This event was co-sponsored with the Department of Political Science at Hunter College.
India’s general elections are not only fascinating and consequential in their own right; they are also an important indicator of democracy’s global health. This campaign season party competition is intense and public advocacy full-throated; Indian democracy is in vigorous condition. Yet, trends such as economic inequality, rampant corruption, and social violence raise concerns about the direction in which politics may be heading. Join us for a roundtable on the significance of India’s elections – in which, to put things in perspective, newly eligible voters (those who turned 18 since India’s last election in 2009) exceed the entire voting electorate in the 2012 US presidential election.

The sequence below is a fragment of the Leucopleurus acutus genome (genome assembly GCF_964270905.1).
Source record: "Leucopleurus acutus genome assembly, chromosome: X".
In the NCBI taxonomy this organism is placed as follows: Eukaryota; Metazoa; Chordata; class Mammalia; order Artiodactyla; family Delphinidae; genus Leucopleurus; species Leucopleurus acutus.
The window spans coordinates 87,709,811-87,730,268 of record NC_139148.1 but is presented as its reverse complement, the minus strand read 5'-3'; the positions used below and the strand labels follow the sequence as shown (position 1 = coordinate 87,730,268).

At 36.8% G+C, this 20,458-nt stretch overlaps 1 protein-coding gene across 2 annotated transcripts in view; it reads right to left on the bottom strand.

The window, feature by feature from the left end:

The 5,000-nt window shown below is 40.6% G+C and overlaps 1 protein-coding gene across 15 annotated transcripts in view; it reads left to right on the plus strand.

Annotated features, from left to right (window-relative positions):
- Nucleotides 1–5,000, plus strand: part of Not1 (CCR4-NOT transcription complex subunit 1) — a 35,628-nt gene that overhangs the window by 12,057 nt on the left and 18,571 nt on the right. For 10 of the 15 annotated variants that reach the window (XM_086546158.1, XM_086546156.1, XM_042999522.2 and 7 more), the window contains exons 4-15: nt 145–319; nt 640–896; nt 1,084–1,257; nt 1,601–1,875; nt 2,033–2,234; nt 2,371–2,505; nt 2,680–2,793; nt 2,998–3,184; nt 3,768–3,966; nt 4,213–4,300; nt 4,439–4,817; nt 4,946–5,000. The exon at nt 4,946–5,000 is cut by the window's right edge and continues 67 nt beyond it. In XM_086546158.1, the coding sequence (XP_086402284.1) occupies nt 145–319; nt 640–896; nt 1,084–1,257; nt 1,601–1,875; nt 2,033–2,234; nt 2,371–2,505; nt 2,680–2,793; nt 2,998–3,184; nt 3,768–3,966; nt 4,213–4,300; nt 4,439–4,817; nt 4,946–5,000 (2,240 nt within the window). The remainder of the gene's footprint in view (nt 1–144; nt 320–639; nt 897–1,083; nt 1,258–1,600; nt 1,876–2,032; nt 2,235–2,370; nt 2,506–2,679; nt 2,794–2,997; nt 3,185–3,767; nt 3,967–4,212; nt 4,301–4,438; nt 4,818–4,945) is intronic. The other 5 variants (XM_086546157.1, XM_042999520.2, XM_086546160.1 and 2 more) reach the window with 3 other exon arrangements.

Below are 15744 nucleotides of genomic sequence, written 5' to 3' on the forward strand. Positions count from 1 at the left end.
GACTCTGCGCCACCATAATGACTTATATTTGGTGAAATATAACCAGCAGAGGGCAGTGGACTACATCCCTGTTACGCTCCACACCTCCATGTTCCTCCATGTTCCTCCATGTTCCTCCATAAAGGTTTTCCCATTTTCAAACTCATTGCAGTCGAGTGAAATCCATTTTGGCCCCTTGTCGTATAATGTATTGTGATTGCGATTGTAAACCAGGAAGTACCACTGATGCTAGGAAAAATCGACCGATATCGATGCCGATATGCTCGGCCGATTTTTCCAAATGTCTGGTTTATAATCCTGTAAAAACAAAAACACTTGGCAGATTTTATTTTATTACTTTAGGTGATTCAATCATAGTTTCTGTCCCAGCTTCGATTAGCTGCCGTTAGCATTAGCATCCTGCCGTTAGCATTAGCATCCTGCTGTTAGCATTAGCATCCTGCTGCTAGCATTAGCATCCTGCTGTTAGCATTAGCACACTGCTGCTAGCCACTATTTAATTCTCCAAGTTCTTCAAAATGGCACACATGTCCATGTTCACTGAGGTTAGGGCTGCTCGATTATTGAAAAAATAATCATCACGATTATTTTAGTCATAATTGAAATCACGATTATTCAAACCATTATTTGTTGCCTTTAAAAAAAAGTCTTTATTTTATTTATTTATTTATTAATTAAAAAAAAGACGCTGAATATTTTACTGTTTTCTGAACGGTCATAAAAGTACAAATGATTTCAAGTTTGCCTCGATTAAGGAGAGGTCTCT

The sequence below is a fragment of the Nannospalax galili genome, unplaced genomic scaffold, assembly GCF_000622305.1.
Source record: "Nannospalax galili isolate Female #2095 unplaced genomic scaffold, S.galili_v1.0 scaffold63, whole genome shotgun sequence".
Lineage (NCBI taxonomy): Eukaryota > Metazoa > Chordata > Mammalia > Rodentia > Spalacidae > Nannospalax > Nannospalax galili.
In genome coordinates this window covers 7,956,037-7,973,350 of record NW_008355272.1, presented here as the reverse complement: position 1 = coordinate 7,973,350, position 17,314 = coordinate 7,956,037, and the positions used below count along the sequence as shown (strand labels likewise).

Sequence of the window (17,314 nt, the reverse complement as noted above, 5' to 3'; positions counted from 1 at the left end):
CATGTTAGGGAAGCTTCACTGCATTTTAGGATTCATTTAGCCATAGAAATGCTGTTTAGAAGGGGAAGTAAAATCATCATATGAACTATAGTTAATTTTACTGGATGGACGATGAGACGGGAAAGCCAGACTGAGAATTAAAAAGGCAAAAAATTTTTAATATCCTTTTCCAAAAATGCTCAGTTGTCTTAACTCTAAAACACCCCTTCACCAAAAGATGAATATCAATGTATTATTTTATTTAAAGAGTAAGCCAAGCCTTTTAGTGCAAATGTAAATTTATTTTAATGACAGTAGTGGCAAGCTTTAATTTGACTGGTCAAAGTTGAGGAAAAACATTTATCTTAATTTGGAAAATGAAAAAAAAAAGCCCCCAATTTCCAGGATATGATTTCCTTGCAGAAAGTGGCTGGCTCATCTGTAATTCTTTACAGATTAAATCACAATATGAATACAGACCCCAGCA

- Are India’s parties – and party system – undergoing a fundamental transformation, and if so, how?
- Has prime ministerial aspirant Narendra Modi effectively shifted the Bharatiya Janata Party away from “Hindu nationalism” and toward a development focus?
- Is the Nehru-Gandhi dynasty in terminal decline, and what might this mean for the Congress Party?
- Is the “third force” in Indian politics (non-Congress/non-BJP regional & left parties) a spent force?
- Is India’s longstanding reliance on “clientelist” politics being displaced, and if so what with?
- Are voters less influenced by their relations with political intermediaries; more concerned with governance; and less susceptible to ethnically based political mobilization?
- What role are India’s celebrated rights-based social programmes playing in the election?
- How significant is the Aam Aadmi Party’s embrace of radical transparency and accountability?